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Dried Maitake Mushrooms
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Maitake mushrooms are comprised of a fruiting body and a single branched stem with many tightly packed layers of curved, smooth caps. When the mushrooms are dried, they are generally broken into smaller pieces and are naturally dehydrated, creating delicate clusters of slender, flat, and shriveled caps. Dried Maitake mushrooms are semi-rough, brittle, and crisp, appearing in shades of brown, tan, ivory, to cream. The variety does not exhibit gills and instead is pocked with tiny pores on the underside of the caps. When reconstituted, Dried Maitake mushrooms develop a chewy, slightly firm, meat-like texture and contain smokey, earthy, and umami-filled flavors with nuances of warm spices such as clove, ginger, and cinnamon.
Dried Maitake mushrooms are available year-round.
Dried Maitake mushrooms, botanically classified as Grifola frondosa, are nutritionally dense polypores belonging to the Polyporales family. Maitake mushrooms have been growing wild for thousands of years and were historically challenging to find, making their discovery highly valued for culinary and medicinal use. When fresh, Maitake mushrooms generally have a short shelf life, but when air-dried, the dehydrated mushrooms can be stored for extended periods allowing chefs to utilize the umami-filled fungi in recipes year-round. Dried Maitake mushrooms can be used similarly to fresh Maitake mushrooms and provide savory, smokey, and earthy flavors into culinary dishes. The dried mushrooms are also popularly incorporated into Eastern medicines and teas, used as an immunity booster.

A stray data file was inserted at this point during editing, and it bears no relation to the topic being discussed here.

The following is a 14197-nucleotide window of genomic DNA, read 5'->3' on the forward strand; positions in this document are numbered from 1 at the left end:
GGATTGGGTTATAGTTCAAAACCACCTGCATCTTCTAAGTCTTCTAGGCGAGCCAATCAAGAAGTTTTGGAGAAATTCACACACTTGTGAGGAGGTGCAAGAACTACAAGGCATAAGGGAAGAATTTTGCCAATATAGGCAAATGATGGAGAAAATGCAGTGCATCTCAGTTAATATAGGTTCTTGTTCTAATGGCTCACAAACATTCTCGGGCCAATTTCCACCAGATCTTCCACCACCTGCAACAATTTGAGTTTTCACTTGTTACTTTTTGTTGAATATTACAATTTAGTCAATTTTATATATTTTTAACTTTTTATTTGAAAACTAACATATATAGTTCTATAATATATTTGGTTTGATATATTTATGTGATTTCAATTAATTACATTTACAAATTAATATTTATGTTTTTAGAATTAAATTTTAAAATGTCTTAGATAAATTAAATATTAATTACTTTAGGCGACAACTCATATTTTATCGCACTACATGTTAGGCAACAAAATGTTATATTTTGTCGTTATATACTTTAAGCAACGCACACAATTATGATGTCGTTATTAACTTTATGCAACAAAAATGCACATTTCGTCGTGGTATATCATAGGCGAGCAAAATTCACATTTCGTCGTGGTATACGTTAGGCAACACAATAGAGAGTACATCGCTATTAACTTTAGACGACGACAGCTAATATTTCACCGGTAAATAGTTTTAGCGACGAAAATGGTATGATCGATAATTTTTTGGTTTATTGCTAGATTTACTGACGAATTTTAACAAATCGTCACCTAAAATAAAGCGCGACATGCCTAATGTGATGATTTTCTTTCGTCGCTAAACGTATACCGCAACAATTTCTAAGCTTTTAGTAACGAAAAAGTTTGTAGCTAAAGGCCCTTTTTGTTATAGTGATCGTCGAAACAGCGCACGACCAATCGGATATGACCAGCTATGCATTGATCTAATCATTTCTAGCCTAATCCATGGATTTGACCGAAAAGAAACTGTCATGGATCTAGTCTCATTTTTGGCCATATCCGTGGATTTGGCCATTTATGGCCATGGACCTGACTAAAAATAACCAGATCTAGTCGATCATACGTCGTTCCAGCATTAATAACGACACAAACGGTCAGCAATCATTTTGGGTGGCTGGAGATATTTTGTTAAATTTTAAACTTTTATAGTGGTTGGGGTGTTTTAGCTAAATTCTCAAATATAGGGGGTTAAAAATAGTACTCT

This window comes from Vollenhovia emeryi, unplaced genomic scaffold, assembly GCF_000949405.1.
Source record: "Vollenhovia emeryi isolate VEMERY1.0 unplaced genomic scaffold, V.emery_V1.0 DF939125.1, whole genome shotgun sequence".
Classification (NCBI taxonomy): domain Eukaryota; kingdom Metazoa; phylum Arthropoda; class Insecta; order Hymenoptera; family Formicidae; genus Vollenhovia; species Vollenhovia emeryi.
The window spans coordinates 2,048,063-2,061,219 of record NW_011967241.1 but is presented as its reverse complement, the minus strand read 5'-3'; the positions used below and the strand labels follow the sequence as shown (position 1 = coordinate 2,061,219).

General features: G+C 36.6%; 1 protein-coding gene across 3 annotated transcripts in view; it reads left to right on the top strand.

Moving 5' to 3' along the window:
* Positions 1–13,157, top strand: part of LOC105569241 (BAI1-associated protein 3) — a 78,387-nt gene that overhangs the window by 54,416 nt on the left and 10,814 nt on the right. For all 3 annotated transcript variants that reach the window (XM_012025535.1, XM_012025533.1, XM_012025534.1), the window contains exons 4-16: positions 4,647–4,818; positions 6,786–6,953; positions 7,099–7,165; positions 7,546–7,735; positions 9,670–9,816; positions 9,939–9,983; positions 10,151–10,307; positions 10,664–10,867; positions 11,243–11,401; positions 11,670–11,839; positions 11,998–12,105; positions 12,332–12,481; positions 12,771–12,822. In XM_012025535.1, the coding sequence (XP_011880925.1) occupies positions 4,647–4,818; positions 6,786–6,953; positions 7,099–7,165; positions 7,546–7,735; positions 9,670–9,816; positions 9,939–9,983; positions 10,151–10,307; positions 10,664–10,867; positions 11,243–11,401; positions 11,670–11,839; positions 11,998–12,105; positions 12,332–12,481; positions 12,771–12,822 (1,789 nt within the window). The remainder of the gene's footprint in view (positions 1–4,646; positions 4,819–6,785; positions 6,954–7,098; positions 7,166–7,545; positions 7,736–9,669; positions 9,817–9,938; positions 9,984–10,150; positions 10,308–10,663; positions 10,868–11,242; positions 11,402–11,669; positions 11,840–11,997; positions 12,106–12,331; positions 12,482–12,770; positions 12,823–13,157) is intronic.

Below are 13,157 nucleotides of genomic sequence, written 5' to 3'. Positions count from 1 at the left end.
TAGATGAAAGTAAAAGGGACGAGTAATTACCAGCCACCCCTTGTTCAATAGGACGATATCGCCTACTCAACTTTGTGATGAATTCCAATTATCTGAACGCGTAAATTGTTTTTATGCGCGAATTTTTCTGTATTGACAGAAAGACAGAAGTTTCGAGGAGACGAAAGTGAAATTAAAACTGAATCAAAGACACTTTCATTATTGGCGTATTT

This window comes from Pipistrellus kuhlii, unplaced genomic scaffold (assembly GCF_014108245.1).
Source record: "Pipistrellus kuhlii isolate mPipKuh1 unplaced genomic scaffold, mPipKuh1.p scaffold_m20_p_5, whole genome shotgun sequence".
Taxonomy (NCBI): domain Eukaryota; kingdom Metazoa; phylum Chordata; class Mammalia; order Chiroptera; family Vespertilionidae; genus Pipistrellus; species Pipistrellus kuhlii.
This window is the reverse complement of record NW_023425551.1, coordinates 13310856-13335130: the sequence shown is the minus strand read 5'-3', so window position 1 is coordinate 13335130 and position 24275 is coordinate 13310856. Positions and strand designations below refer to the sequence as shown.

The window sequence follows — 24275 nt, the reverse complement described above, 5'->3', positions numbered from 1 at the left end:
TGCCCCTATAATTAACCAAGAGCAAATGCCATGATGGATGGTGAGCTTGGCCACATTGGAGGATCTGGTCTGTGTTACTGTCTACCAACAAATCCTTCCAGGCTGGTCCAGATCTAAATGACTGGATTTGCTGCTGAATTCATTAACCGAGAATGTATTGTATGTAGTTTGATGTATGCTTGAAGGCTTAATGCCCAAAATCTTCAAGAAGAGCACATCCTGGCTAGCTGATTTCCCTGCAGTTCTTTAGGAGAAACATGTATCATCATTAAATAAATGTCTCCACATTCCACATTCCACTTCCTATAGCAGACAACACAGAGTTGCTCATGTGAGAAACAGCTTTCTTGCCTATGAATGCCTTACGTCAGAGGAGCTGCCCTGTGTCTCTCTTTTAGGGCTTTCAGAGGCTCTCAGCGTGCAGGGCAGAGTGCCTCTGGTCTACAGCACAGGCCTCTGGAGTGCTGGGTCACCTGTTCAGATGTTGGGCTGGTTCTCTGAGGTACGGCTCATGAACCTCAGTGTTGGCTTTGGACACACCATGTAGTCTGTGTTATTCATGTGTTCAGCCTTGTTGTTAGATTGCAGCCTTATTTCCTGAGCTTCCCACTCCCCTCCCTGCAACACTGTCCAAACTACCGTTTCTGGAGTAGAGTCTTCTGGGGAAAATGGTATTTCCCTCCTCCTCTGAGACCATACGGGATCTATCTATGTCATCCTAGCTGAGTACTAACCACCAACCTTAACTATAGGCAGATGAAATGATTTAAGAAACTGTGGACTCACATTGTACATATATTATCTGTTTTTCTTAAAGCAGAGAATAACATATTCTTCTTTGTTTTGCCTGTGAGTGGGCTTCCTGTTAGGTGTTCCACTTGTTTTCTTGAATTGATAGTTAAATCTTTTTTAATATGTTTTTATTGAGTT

Maitake mushrooms are an excellent source of potassium to balance fluid levels within the body, fiber to regulate the digestive tract, and copper to maintain optimal metabolism. The mushrooms are also a good source of vitamin D, niacin, antioxidants, and beta-glucans, which are a type of soluble fiber that is believed to help the immune system fight off bacteria. In traditional medicines of Japan, Maitake mushrooms were commonly steeped into a tea, taken in capsule form, or made into a tonic to strengthen the immune system and lower blood pressure.